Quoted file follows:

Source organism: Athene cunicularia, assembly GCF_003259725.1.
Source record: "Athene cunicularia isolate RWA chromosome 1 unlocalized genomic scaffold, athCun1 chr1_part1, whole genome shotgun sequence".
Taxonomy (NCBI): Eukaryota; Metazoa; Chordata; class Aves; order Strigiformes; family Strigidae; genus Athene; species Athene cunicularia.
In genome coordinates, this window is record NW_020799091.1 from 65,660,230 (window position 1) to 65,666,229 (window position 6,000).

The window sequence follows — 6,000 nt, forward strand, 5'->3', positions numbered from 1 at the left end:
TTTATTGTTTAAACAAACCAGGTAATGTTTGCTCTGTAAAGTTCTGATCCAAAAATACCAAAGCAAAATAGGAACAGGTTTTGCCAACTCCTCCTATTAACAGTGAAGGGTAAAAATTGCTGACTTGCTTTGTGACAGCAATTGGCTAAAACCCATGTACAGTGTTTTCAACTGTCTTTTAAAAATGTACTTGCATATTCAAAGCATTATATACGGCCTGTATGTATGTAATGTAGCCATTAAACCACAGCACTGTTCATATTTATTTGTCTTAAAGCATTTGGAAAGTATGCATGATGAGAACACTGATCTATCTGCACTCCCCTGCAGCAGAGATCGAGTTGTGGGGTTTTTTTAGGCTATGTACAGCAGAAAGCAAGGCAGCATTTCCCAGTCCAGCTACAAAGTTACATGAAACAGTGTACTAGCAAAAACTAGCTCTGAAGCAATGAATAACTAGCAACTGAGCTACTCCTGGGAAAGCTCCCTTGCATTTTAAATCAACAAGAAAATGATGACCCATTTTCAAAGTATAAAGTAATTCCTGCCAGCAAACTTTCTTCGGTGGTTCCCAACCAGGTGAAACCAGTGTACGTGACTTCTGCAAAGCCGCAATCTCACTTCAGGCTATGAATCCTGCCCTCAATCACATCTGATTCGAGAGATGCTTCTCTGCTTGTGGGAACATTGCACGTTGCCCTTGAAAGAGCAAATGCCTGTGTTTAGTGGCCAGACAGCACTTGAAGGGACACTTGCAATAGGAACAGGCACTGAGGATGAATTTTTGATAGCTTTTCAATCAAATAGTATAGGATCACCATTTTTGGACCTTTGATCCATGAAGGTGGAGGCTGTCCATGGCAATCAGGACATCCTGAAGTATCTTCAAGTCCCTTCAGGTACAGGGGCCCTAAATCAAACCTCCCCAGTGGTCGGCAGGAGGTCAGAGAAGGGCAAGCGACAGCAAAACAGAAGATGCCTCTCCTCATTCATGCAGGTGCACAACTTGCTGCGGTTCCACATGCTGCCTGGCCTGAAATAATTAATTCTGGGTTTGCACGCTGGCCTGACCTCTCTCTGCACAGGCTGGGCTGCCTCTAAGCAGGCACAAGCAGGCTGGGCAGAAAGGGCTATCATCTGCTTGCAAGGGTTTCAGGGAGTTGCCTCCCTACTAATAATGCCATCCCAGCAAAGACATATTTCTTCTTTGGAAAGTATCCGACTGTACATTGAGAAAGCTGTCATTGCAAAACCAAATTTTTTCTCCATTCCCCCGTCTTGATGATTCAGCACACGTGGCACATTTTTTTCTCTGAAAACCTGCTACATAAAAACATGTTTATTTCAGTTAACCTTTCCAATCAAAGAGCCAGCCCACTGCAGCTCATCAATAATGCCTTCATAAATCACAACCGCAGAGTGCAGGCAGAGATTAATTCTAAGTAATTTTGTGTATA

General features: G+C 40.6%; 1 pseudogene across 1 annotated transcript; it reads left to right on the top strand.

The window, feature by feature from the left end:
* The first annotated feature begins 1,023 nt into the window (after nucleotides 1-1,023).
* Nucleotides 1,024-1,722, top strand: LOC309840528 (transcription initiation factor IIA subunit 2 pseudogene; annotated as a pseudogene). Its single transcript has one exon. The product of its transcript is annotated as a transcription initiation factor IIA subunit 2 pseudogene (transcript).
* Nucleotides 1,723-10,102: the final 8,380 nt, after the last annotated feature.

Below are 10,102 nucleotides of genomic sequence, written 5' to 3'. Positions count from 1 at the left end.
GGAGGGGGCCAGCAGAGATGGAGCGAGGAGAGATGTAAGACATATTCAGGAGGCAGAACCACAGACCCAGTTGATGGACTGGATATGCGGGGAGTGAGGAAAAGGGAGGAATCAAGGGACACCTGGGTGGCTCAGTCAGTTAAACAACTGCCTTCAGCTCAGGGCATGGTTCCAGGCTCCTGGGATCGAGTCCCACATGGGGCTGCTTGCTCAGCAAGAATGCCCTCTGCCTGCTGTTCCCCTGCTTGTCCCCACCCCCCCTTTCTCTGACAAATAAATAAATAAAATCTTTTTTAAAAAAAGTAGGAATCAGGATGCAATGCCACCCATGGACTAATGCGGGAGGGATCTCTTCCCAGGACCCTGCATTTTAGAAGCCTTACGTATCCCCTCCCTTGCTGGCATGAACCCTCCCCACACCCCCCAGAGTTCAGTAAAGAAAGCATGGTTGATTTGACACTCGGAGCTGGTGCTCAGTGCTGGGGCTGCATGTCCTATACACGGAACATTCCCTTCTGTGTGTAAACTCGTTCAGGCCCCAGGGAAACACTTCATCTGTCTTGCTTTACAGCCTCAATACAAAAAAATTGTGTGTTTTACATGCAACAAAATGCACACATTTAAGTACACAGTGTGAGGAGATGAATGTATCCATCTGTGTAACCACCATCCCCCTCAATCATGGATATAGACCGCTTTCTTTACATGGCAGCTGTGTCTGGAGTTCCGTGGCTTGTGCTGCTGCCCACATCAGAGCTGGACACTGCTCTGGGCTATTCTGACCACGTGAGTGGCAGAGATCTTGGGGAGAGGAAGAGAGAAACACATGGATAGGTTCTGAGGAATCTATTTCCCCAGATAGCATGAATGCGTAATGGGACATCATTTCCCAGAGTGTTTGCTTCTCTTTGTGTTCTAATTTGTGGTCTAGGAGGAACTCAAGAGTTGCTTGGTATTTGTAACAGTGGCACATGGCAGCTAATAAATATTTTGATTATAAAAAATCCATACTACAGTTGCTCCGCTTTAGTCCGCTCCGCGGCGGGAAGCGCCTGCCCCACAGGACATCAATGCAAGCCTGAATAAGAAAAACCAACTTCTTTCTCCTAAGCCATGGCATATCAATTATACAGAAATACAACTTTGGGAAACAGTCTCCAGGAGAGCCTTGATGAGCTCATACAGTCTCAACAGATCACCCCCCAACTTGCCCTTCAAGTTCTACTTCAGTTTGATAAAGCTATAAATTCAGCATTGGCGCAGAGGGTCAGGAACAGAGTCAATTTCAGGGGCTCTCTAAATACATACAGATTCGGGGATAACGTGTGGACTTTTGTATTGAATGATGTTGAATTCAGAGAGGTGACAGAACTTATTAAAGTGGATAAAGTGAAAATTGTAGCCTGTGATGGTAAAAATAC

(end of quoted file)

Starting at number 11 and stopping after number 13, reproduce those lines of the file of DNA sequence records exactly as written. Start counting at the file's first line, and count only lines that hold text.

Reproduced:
* Nucleotides 1,723-10,102: the final 8,380 nt, after the last annotated feature.

Below are 10,102 nucleotides of genomic sequence, written 5' to 3'. Positions count from 1 at the left end.
GGAGGGGGCCAGCAGAGATGGAGCGAGGAGAGATGTAAGACATATTCAGGAGGCAGAACCACAGACCCAGTTGATGGACTGGATATGCGGGGAGTGAGGAAAAGGGAGGAATCAAGGGACACCTGGGTGGCTCAGTCAGTTAAACAACTGCCTTCAGCTCAGGGCATGGTTCCAGGCTCCTGGGATCGAGTCCCACATGGGGCTGCTTGCTCAGCAAGAATGCCCTCTGCCTGCTGTTCCCCTGCTTGTCCCCACCCCCCCTTTCTCTGACAAATAAATAAATAAAATCTTTTTTAAAAAAAGTAGGAATCAGGATGCAATGCCACCCATGGACTAATGCGGGAGGGATCTCTTCCCAGGACCCTGCATTTTAGAAGCCTTACGTATCCCCTCCCTTGCTGGCATGAACCCTCCCCACACCCCCCAGAGTTCAGTAAAGAAAGCATGGTTGATTTGACACTCGGAGCTGGTGCTCAGTGCTGGGGCTGCATGTCCTATACACGGAACATTCCCTTCTGTGTGTAAACTCGTTCAGGCCCCAGGGAAACACTTCATCTGTCTTGCTTTACAGCCTCAATACAAAAAAATTGTGTGTTTTACATGCAACAAAATGCACACATTTAAGTACACAGTGTGAGGAGATGAATGTATCCATCTGTGTAACCACCATCCCCCTCAATCATGGATATAGACCGCTTTCTTTACATGGCAGCTGTGTCTGGAGTTCCGTGGCTTGTGCTGCTGCCCACATCAGAGCTGGACACTGCTCTGGGCTATTCTGACCACGTGAGTGGCAGAGATCTTGGGGAGAGGAAGAGAGAAACACATGGATAGGTTCTGAGGAATCTATTTCCCCAGATAGCATGAATGCGTAATGGGACATCATTTCCCAGAGTGTTTGCTTCTCTTTGTGTTCTAATTTGTGGTCTAGGAGGAACTCAAGAGTTGCTTGGTATTTGTAACAGTGGCACATGGCAGCTAATAAATATTTTGATTATAAAAAATCCATACTACAGTTGCTCCGCTTTAGTCCGCTCCGCGGCGGGAAGCGCCTGCCCCACAGGACATCAATGCAAGCCTGAATAAGAAAAACCAACTTCTTTCTCCTAAGCCATGGCATATCAATTATACAGAAATACAACTTTGGGAAACAGTCTCCAGGAGAGCCTTGATGAGCTCATACAGTCTCAACAGATCACCCCCCAACTTGCCCTTCAAGTTCTACTTCAGTTTGATAAAGCTATAAATTCAGCATTGGCGCAGAGGGTCAGGAACAGAGTCAATTTCAGGGGCTCTCTAAATACATACAGATTCGGGGATAACGTGTGGACTTTTGTATTGAATGATGTTGAATTCAGAGAGGTGACAGAACTTATTAAAGTGGATAAAGTGAAAATTGTAGCCTGTGATGGTAAAAATAC